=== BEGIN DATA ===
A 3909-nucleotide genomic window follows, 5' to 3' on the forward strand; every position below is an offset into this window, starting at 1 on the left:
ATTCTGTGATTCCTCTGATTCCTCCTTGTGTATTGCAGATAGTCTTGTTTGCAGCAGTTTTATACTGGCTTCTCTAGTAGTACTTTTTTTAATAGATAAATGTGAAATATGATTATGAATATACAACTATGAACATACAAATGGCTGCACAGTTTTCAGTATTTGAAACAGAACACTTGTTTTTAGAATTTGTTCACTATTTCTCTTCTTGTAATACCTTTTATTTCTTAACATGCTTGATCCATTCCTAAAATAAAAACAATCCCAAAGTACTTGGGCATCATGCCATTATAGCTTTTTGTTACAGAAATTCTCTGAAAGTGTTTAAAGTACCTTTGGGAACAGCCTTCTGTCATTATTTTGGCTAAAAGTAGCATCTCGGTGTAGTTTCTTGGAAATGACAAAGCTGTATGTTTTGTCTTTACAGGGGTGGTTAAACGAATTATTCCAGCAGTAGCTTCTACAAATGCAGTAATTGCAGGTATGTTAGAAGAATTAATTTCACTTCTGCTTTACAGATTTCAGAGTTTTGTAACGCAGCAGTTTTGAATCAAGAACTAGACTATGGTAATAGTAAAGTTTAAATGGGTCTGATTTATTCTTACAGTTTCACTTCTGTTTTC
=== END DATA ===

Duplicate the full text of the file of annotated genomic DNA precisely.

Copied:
A 3909-nucleotide genomic window follows, 5' to 3' on the forward strand; every position below is an offset into this window, starting at 1 on the left:
ATTCTGTGATTCCTCTGATTCCTCCTTGTGTATTGCAGATAGTCTTGTTTGCAGCAGTTTTATACTGGCTTCTCTAGTAGTACTTTTTTTAATAGATAAATGTGAAATATGATTATGAATATACAACTATGAACATACAAATGGCTGCACAGTTTTCAGTATTTGAAACAGAACACTTGTTTTTAGAATTTGTTCACTATTTCTCTTCTTGTAATACCTTTTATTTCTTAACATGCTTGATCCATTCCTAAAATAAAAACAATCCCAAAGTACTTGGGCATCATGCCATTATAGCTTTTTGTTACAGAAATTCTCTGAAAGTGTTTAAAGTACCTTTGGGAACAGCCTTCTGTCATTATTTTGGCTAAAAGTAGCATCTCGGTGTAGTTTCTTGGAAATGACAAAGCTGTATGTTTTGTCTTTACAGGGGTGGTTAAACGAATTATTCCAGCAGTAGCTTCTACAAATGCAGTAATTGCAGGTATGTTAGAAGAATTAATTTCACTTCTGCTTTACAGATTTCAGAGTTTTGTAACGCAGCAGTTTTGAATCAAGAACTAGACTATGGTAATAGTAAAGTTTAAATGGGTCTGATTTATTCTTACAGTTTCACTTCTGTTTTC